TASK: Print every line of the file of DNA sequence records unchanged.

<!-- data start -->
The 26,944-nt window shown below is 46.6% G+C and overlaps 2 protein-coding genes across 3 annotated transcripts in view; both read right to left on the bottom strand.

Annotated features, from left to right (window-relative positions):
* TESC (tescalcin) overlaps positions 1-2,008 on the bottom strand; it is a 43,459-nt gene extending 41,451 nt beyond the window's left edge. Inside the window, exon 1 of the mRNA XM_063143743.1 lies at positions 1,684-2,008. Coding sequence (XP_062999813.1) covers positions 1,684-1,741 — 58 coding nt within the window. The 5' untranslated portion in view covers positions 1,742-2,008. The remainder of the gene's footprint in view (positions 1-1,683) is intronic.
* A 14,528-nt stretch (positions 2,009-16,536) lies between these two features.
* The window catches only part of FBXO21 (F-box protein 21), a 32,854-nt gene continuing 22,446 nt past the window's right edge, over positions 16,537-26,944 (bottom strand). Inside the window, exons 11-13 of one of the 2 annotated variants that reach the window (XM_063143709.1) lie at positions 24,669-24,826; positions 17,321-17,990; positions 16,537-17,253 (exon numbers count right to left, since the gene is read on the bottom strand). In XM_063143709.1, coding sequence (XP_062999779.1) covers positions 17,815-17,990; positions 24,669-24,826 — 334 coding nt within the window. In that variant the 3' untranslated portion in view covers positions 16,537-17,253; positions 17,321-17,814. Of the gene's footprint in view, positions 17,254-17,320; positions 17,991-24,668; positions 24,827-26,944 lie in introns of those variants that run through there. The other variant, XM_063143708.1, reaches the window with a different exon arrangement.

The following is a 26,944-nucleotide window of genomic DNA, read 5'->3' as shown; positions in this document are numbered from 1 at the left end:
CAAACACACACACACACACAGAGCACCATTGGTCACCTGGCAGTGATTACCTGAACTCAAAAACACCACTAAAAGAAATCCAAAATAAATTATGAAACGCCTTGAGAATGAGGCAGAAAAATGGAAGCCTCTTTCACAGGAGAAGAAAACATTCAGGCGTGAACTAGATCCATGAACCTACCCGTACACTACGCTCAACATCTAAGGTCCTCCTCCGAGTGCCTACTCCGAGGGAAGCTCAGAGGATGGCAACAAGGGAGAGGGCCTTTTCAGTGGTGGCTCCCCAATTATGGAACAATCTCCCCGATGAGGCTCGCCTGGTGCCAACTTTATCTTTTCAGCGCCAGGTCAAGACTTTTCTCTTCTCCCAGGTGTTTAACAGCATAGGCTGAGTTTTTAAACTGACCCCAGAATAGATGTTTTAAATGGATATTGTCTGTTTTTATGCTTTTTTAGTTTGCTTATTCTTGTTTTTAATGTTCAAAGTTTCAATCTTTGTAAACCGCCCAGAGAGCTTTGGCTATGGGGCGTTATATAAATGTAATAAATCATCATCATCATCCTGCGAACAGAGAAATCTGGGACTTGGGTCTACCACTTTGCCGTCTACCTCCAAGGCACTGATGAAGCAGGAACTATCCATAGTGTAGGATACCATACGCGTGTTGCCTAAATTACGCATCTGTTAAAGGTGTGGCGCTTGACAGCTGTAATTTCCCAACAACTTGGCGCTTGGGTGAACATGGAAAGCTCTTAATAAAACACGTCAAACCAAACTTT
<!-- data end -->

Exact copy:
The 26,944-nt window shown below is 46.6% G+C and overlaps 2 protein-coding genes across 3 annotated transcripts in view; both read right to left on the bottom strand.

Annotated features, from left to right (window-relative positions):
* TESC (tescalcin) overlaps positions 1-2,008 on the bottom strand; it is a 43,459-nt gene extending 41,451 nt beyond the window's left edge. Inside the window, exon 1 of the mRNA XM_063143743.1 lies at positions 1,684-2,008. Coding sequence (XP_062999813.1) covers positions 1,684-1,741 — 58 coding nt within the window. The 5' untranslated portion in view covers positions 1,742-2,008. The remainder of the gene's footprint in view (positions 1-1,683) is intronic.
* A 14,528-nt stretch (positions 2,009-16,536) lies between these two features.
* The window catches only part of FBXO21 (F-box protein 21), a 32,854-nt gene continuing 22,446 nt past the window's right edge, over positions 16,537-26,944 (bottom strand). Inside the window, exons 11-13 of one of the 2 annotated variants that reach the window (XM_063143709.1) lie at positions 24,669-24,826; positions 17,321-17,990; positions 16,537-17,253 (exon numbers count right to left, since the gene is read on the bottom strand). In XM_063143709.1, coding sequence (XP_062999779.1) covers positions 17,815-17,990; positions 24,669-24,826 — 334 coding nt within the window. In that variant the 3' untranslated portion in view covers positions 16,537-17,253; positions 17,321-17,814. Of the gene's footprint in view, positions 17,254-17,320; positions 17,991-24,668; positions 24,827-26,944 lie in introns of those variants that run through there. The other variant, XM_063143708.1, reaches the window with a different exon arrangement.

The following is a 26,944-nucleotide window of genomic DNA, read 5'->3' as shown; positions in this document are numbered from 1 at the left end:
CAAACACACACACACACACAGAGCACCATTGGTCACCTGGCAGTGATTACCTGAACTCAAAAACACCACTAAAAGAAATCCAAAATAAATTATGAAACGCCTTGAGAATGAGGCAGAAAAATGGAAGCCTCTTTCACAGGAGAAGAAAACATTCAGGCGTGAACTAGATCCATGAACCTACCCGTACACTACGCTCAACATCTAAGGTCCTCCTCCGAGTGCCTACTCCGAGGGAAGCTCAGAGGATGGCAACAAGGGAGAGGGCCTTTTCAGTGGTGGCTCCCCAATTATGGAACAATCTCCCCGATGAGGCTCGCCTGGTGCCAACTTTATCTTTTCAGCGCCAGGTCAAGACTTTTCTCTTCTCCCAGGTGTTTAACAGCATAGGCTGAGTTTTTAAACTGACCCCAGAATAGATGTTTTAAATGGATATTGTCTGTTTTTATGCTTTTTTAGTTTGCTTATTCTTGTTTTTAATGTTCAAAGTTTCAATCTTTGTAAACCGCCCAGAGAGCTTTGGCTATGGGGCGTTATATAAATGTAATAAATCATCATCATCATCCTGCGAACAGAGAAATCTGGGACTTGGGTCTACCACTTTGCCGTCTACCTCCAAGGCACTGATGAAGCAGGAACTATCCATAGTGTAGGATACCATACGCGTGTTGCCTAAATTACGCATCTGTTAAAGGTGTGGCGCTTGACAGCTGTAATTTCCCAACAACTTGGCGCTTGGGTGAACATGGAAAGCTCTTAATAAAACACGTCAAACCAAACTTT